Virgin and Child, probably Franconia, Germany,
Second half of the 15th century
Limewood, original gilt, silver and polychromy
The virgin that we present is in a very good state of preservation, having exceptionally preserved almost all of its original polychromy.
The applique sculpture in high relief presents the Virgin Mary standing holding the child Jesus in her arms. She is wearing a dress with a flared neckline and covered with a loose coat whose right end returns to the front in an apron revealing her waist underlined by a belt. The coat is held by his left arm bent at the elbow. The chubby child with finely curled hair looking straight ahead, completely naked is seated on the Virgin's right arm, her legs crossed. Marie hands him an apple with her left hand, which the child holds back with his right hand. Marie's face with full cheeks underlined by a round and protruding chin is illuminated by her wide eyes looking straight ahead. Her long curly hair falls over her shoulders. His head slightly turned to the left is surrounded by a crown. The drapes of the coat falling like an apron create a multitude of folds, some of which are rounded in a bowl on the front, while they fall in pipes on the right side. Arriving on the ground, the bottom of the coat breaks into broken folds, revealing the tip of his pointed shoe. His left knee is slightly bent and marks the position of the forward left leg creating a barely perceptible sway in the lower part of the body.
The design of our sculpture in high relief and applique indicates that it originally adorned a large altarpiece devoted to the cult of the Virgin Mary and was no doubt surrounded by two holy women.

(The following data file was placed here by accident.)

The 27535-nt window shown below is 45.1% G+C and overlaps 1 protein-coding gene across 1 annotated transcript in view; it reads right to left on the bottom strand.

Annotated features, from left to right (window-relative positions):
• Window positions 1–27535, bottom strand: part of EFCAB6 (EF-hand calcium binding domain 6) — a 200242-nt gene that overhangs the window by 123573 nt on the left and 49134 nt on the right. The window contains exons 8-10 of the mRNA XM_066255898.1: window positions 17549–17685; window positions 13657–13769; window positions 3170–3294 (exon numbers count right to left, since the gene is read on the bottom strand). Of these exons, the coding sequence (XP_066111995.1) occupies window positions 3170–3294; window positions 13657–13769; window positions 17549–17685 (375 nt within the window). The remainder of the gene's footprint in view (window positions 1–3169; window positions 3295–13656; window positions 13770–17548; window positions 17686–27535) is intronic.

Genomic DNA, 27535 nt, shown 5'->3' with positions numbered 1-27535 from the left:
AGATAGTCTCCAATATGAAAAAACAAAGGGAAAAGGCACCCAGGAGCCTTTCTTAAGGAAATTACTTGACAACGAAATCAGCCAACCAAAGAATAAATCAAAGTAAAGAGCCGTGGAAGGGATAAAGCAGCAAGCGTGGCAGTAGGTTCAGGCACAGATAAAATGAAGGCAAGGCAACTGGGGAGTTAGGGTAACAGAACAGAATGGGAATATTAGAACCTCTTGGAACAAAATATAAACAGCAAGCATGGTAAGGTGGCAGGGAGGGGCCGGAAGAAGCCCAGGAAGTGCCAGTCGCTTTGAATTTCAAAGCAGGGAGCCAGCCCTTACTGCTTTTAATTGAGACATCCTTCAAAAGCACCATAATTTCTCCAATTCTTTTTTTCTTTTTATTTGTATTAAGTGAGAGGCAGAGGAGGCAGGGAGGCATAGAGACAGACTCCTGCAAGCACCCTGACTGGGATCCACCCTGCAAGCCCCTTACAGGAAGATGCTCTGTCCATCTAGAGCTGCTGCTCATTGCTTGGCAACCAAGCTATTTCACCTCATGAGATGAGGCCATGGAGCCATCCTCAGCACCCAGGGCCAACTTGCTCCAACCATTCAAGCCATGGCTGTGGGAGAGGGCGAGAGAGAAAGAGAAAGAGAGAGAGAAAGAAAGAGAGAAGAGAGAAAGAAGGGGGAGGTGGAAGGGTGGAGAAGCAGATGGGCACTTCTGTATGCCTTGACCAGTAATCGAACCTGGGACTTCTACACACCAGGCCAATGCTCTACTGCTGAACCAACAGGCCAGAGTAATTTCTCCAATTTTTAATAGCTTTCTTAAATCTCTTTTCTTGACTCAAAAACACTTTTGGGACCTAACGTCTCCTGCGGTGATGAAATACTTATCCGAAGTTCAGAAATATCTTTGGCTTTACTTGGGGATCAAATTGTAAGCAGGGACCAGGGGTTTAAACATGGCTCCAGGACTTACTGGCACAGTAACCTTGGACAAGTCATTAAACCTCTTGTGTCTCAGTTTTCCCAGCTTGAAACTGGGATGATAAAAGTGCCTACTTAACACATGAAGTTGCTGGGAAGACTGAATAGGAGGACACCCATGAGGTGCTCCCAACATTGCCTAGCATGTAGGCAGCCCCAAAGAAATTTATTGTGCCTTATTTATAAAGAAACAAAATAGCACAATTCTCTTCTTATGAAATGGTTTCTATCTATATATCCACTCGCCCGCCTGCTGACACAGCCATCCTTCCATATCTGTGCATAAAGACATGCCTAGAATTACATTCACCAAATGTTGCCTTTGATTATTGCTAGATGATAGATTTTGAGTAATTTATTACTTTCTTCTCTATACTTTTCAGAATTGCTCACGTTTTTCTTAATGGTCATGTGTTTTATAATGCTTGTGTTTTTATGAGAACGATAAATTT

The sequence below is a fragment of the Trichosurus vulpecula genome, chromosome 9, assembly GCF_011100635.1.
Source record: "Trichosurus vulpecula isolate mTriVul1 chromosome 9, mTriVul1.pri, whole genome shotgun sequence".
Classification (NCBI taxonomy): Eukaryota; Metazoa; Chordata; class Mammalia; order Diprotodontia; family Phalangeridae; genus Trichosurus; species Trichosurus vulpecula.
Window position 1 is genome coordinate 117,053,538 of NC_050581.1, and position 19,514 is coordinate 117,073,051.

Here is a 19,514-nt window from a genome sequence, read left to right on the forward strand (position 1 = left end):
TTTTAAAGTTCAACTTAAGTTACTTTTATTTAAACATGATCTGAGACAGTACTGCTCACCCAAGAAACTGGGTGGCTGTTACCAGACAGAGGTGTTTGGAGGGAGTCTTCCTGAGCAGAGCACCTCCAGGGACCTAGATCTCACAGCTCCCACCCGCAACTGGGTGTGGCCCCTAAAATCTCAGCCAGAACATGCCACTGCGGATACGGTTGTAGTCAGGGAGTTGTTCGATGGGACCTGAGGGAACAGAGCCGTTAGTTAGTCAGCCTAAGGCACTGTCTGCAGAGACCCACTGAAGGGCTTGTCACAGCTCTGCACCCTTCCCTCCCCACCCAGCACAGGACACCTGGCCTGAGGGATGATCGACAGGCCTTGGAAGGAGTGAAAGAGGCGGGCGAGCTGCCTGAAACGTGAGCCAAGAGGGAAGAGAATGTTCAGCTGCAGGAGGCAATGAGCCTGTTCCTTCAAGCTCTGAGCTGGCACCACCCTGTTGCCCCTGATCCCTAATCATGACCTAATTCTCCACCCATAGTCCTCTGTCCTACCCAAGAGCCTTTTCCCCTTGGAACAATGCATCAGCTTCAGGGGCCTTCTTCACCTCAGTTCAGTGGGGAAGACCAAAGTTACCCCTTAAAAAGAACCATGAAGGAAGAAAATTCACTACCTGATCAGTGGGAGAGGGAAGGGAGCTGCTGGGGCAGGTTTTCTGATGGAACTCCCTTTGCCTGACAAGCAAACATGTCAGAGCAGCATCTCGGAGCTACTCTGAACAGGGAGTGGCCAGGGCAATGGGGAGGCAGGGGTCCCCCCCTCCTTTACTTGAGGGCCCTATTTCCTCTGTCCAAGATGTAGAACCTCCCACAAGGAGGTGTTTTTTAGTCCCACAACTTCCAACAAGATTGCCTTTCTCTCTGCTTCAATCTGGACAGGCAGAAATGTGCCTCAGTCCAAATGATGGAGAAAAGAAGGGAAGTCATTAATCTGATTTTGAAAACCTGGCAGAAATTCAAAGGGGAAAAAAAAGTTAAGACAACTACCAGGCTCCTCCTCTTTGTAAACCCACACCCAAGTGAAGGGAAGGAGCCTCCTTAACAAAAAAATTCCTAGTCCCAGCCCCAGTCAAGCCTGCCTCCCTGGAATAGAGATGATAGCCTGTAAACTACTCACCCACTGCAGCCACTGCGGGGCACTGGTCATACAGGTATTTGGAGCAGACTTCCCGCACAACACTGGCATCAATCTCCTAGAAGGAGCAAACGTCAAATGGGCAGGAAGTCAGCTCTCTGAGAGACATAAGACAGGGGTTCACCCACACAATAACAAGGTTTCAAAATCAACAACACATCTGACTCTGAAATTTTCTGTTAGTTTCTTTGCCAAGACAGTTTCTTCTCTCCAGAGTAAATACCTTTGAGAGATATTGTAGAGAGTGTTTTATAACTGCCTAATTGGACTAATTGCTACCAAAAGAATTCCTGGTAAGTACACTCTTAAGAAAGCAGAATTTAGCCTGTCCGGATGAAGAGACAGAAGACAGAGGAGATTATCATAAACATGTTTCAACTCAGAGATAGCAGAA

We thus find a very similar sculpture on an altarpiece of the Church of Our Lady in Ravensburg. We observe a lengthening of the body and a vertical position broken by an identical swaying of the hips and the folds of the mantle.
The pair of linden applique sculptures in the Metropolitan Museum of New York (Franconia, 15th-16th centuries, h. 109 cm) representing Saint Catherine and Saint John also have many points bringing them closer to our sculpture: the elongated bodies with the right knee advanced and slightly bent, the oblong faces with protruding chins, the pleated and belted dresses with the high waist.
Finally, the altarpiece of St. Marienkirche in Berlin offers stylistic characteristics that could suggest the same artist's studio. It presents a Virgin and Child surrounded by Saint Catherine and Saint Barbara.
This altarpiece, originally in the church of Massen in Westphalia, is dated 1460-1490. We find a naked child Jesus with crossed legs, the three sculptures having the same bend of the forward left knee. The elongated figures with straight and not leaning faces, the arrangement of the drapes of the coat, the similar polychromy (silver dresses a la mecca, the golden coats and the red lapels are all elements in favor of the rapprochement)
Between the itinerant artists and the exchanges between different regions, it seems difficult to establish an exact production site of our sculpture, however taking into account our research and similarities with statues of Metropolitan Museum of New York we can suggest the region of Franconia or central Germany